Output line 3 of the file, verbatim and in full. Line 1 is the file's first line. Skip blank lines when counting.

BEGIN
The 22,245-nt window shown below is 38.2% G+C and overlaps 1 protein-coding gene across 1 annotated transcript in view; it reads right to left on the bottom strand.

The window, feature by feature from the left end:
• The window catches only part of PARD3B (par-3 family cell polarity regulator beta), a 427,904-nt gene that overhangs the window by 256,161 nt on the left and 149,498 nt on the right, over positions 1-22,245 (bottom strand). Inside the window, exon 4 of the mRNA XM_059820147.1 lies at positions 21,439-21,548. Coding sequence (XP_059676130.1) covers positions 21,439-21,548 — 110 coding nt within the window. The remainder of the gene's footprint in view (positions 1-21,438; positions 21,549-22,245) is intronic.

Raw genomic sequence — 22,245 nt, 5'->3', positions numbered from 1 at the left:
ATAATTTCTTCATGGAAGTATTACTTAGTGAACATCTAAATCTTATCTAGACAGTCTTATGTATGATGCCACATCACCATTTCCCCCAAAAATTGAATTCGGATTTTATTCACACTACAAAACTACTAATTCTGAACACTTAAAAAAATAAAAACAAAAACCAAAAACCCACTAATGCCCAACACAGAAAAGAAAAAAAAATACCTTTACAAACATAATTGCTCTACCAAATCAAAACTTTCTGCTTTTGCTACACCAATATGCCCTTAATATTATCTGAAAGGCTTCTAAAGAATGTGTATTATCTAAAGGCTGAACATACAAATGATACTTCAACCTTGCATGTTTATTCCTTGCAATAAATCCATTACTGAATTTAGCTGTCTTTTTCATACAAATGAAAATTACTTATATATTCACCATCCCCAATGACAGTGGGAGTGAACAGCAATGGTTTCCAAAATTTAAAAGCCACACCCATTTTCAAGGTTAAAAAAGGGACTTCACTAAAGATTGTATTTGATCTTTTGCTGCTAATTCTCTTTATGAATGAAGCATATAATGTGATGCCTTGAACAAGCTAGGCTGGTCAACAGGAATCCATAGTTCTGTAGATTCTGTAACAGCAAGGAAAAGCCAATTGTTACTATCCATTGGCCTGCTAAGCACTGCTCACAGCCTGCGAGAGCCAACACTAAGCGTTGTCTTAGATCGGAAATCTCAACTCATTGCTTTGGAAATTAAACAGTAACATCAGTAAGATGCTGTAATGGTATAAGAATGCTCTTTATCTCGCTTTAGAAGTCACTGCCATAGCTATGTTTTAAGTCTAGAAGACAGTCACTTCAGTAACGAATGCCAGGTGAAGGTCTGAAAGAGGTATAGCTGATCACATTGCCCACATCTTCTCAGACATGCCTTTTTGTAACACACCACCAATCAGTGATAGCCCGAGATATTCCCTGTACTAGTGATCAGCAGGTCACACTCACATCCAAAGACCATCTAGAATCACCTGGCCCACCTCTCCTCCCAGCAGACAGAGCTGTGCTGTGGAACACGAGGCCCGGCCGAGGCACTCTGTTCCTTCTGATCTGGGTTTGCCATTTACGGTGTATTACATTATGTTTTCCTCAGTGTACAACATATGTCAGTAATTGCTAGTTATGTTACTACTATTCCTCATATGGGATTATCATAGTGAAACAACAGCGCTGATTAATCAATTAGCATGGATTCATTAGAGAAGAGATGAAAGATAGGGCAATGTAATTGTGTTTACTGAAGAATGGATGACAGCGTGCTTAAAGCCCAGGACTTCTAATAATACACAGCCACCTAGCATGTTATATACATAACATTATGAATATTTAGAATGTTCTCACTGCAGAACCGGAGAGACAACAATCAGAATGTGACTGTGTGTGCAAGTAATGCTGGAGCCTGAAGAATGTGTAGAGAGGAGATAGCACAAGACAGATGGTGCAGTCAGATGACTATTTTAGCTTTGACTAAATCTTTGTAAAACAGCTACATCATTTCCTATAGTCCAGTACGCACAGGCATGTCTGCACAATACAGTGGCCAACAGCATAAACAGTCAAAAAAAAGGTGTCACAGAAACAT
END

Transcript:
• The window catches only part of PARD3B (par-3 family cell polarity regulator beta), a 427,904-nt gene that overhangs the window by 256,161 nt on the left and 149,498 nt on the right, over positions 1-22,245 (bottom strand). Inside the window, exon 4 of the mRNA XM_059820147.1 lies at positions 21,439-21,548. Coding sequence (XP_059676130.1) covers positions 21,439-21,548 — 110 coding nt within the window. The remainder of the gene's footprint in view (positions 1-21,438; positions 21,549-22,245) is intronic.